With the explosion in global marketing, a whole new language has sprung forth. While it doesn’t have an official name, let’s call it “Lost in Translation”. Most of these mistakes are just funny and although they affect sales, they do not cause harm. But, some marketing messages are downright dreadful and could cause great harm t o the consumer. Either way, if the company had used the services of a professional translation agency, they would have saved themselves time, money and perhaps grief.
Mead Johnson Baby Products
In 2003, Mead Johnson Nutritional experienced a serious translation error of their marketing materials from English to Spanish. Due to erroneous preparation instructions on the label, Mead Johnson was forced to recall 4.6 million cans of baby formula.
According to the U.S. Food and Drug Administration, preparation as translated on the label could have resulted in: irregular heartbeat, seizures, renal failure and possibly death.
Had this horrible translation mistake not been rectified timely, Mead Johnson would have had to deal with serious financial implications both from government fines and litigation. Additionally, consumers would have suffered serious life changing issues.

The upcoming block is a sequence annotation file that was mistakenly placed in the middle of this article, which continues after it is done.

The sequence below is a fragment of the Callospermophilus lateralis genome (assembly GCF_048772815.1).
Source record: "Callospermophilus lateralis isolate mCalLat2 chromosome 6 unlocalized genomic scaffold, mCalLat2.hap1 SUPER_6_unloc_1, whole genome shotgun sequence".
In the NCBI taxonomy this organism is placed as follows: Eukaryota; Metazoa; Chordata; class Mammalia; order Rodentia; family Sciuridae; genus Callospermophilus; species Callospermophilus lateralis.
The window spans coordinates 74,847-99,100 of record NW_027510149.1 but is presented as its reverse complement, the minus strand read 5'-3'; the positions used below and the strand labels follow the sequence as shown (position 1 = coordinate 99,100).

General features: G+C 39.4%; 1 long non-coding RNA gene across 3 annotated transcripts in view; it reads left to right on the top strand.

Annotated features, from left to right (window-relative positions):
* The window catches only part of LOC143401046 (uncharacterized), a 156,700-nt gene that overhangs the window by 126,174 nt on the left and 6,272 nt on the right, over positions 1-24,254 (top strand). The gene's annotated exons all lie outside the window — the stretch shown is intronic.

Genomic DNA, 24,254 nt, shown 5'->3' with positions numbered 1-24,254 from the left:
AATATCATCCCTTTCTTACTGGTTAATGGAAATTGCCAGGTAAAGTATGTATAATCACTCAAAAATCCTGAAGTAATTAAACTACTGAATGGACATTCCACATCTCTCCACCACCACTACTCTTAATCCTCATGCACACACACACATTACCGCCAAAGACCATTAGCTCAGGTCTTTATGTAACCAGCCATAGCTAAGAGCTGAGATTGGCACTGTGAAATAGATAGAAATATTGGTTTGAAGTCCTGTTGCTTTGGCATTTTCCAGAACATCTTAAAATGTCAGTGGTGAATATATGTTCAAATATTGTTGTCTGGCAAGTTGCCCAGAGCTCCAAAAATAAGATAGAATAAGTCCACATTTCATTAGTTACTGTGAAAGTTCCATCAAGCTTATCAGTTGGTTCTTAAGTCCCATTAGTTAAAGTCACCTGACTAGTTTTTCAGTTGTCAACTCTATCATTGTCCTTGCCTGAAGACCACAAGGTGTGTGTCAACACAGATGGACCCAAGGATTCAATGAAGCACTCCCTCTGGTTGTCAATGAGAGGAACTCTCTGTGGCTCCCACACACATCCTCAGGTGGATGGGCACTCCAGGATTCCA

Willie Ramirez Intoxicado
Marketing is not the only field that suffers from cultural misunderstandings and poor interpretation. In Willie Ramirez’s case, a horrible translation mistake was debilitating.
Willie had gone out with a friend the evening of January 22, 1980, when suddenly he developed a headache that felt like “someone was sticking a needle through my head”.
The South Florida hospital thought the comatose Willie had intentionally overdosed on drugs. His Cuban family and friends attempted to explain Willie had eaten a bad hamburger for lunch and they believed him intoxicado.
The doctors only spoke Spanish, but a bilingual staff translated intoxicado to intoxicated. A professional translator would have known that in Cuba, intoxicado indicated “poisoned” rather than intoxicated, which implied Willie was drunk or high on drugs.
It turned out to be neither. Willie actually had an intracerebeller hemorrhage. Since medical testing pointed to a drug overdose, the doctors treated him accordingly. Even worse, he bled for two days while still unconscious. Ultimately, the treatment delay and subsequent med error led to Willie’s becoming quadriplegic.
A law suit, supposedly covering the span of Willie’s life, settled for $71 million dollars.
What’s In a Name?
Many large corporations have inadvertently named their products and/or services seemingly innocent names, only to discover something got “lost in translation”.
Take Hoover, the widely known vacuum cleaner manufacturer. One of their machines named Zyklon created an unfortunate association in Germany. Zyklon translates to “cyclone” in English. However, Zyklon B was the name of a lethal insecticide commonly used in gas chambers during the Nazi Holocaust.
One poorly translated word can cause horrible consequences! Pretty scary, isn’t it?